A new study finds that use of cardiac resynchronization therapy (CRT), a treatment recommended for many patients hospitalized for congestive heart failure (CHF), varies. Patients with CHF commonly suffer from lack of coordinated contraction of their right and left ventricles. Such coordination is needed for proper movement of blood to the body, including the lungs. An implantable CRT device, much like a cardiac pacemaker, restores the coordination by stimulating both ventricles at the same time, as well as restoring the proper rhythm to the contraction of the right atrium and right ventricle.
The study finds that the use of this treatment varies depending on the patients' race, what part of the country they live in, other health problems, and their age. Further studies and the use of quality-of-care initiatives may help address these gaps in treatment, the researchers conclude.
The study analyzed data on 33,888 patients with CHF who were admitted over a 2-year period to 228 hospitals participating in an American Heart Association program to improve the treatment of this condition. The researchers found that 12 percent of these patients were discharged with CRT. The CRT patients were older than CHF patients not given CRT (70 percent of the CRT patients were Medicare beneficiaries), more likely to be white than black or of other races, had higher rates of kidney problems, and more than half had restricted blood flow to the heart muscle (ischemic cardiomyopathy).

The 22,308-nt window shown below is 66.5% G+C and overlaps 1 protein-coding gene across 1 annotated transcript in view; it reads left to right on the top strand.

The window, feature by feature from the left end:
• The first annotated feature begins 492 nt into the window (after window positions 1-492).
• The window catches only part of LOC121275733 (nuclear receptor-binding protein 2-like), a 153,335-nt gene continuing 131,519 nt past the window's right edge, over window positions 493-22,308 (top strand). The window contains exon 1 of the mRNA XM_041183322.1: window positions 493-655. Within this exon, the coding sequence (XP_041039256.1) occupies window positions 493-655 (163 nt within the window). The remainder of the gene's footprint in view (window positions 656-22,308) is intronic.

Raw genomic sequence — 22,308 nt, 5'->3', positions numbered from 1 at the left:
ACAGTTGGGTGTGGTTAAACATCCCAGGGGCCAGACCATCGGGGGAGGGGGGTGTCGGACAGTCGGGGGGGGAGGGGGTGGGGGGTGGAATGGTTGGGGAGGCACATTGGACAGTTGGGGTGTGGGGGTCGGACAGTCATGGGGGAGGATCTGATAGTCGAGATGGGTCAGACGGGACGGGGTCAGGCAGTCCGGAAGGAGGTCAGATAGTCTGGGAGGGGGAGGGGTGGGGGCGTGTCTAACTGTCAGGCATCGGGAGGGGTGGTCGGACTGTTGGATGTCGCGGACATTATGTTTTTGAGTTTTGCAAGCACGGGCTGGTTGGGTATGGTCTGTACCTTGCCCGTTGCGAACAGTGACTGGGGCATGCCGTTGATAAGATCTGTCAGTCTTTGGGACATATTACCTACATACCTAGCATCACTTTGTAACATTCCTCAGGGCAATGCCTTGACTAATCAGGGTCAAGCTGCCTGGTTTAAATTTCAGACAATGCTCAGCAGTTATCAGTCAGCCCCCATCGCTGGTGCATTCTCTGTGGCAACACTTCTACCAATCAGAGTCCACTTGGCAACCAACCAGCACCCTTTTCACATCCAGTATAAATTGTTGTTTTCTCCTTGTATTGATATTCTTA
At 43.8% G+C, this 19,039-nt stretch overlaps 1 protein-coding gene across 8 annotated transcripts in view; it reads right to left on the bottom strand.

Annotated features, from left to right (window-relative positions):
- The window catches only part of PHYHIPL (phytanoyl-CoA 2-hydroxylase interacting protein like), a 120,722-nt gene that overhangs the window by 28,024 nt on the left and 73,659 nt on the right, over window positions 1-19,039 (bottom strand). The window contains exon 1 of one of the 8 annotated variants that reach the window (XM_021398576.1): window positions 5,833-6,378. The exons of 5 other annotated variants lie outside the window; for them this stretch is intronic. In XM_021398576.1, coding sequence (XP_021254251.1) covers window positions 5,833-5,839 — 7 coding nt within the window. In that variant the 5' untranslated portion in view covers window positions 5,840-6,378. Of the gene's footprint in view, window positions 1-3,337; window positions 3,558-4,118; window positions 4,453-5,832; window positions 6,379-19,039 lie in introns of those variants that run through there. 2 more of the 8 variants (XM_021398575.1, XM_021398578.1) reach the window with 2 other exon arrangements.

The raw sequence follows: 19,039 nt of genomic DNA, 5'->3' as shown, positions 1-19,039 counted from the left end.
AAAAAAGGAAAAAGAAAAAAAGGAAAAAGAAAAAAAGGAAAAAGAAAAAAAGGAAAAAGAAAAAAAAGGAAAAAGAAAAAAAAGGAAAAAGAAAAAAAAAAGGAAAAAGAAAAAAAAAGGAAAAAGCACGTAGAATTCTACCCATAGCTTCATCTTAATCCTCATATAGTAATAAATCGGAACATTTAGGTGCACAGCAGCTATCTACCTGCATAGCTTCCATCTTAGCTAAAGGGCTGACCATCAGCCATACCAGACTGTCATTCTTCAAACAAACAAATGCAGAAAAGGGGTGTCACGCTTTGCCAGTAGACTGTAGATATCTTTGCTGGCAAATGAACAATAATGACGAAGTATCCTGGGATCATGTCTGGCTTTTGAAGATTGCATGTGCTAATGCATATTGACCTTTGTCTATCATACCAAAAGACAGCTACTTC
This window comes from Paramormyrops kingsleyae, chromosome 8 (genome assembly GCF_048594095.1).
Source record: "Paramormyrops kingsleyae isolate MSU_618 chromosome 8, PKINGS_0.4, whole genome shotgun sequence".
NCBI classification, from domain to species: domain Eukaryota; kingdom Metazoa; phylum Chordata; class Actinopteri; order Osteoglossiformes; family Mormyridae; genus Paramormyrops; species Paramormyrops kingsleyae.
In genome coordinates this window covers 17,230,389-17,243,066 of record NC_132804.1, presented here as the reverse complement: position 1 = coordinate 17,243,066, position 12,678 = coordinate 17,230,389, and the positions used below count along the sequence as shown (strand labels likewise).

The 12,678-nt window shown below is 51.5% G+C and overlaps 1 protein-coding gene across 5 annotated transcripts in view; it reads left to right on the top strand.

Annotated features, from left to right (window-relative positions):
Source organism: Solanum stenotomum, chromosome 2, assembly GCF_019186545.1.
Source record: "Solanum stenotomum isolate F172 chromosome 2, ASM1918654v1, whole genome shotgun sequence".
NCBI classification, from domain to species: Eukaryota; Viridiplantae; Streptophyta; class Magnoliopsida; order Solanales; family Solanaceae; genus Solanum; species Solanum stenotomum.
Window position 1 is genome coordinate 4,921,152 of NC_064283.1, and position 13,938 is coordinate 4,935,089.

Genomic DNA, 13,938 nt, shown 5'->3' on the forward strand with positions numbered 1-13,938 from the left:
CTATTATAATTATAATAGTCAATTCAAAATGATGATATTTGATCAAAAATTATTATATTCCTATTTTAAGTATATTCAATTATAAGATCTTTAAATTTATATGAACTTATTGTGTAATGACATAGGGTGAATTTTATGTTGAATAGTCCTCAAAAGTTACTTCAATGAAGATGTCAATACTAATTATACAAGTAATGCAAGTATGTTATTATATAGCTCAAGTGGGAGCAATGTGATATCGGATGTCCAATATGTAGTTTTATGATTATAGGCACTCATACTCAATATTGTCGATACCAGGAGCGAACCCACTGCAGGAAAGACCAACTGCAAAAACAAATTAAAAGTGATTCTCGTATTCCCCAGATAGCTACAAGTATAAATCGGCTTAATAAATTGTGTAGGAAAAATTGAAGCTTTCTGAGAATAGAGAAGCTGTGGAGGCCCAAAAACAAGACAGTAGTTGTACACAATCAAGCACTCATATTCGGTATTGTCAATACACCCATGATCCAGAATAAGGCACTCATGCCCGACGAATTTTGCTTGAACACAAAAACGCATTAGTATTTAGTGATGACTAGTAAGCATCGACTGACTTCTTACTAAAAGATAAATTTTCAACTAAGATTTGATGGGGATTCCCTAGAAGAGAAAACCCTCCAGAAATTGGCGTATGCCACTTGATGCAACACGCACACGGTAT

The likelihood of a patient receiving a new CRT implant was lower for patients living in the northeastern States, of black race, and older than 70 years. In contrast to studies of patients receiving another kind of cardiovascular device (implantable cardioverter-defibrillators), black women and black men were equally likely to receive new CRT devices. The study was funded in part by the Agency for Healthcare Research and Quality (HS16964).
More details are in "Use of cardiac resynchronization therapy in patients hospitalized with heart failure," by Jonathan P. Piccini, M.D., Adrian F. Hernandez, M.D., M.H.S., David Dai, Ph.D., M.S., and others in the August 26, 2008, issue of Circulation 118, pp. 926-933.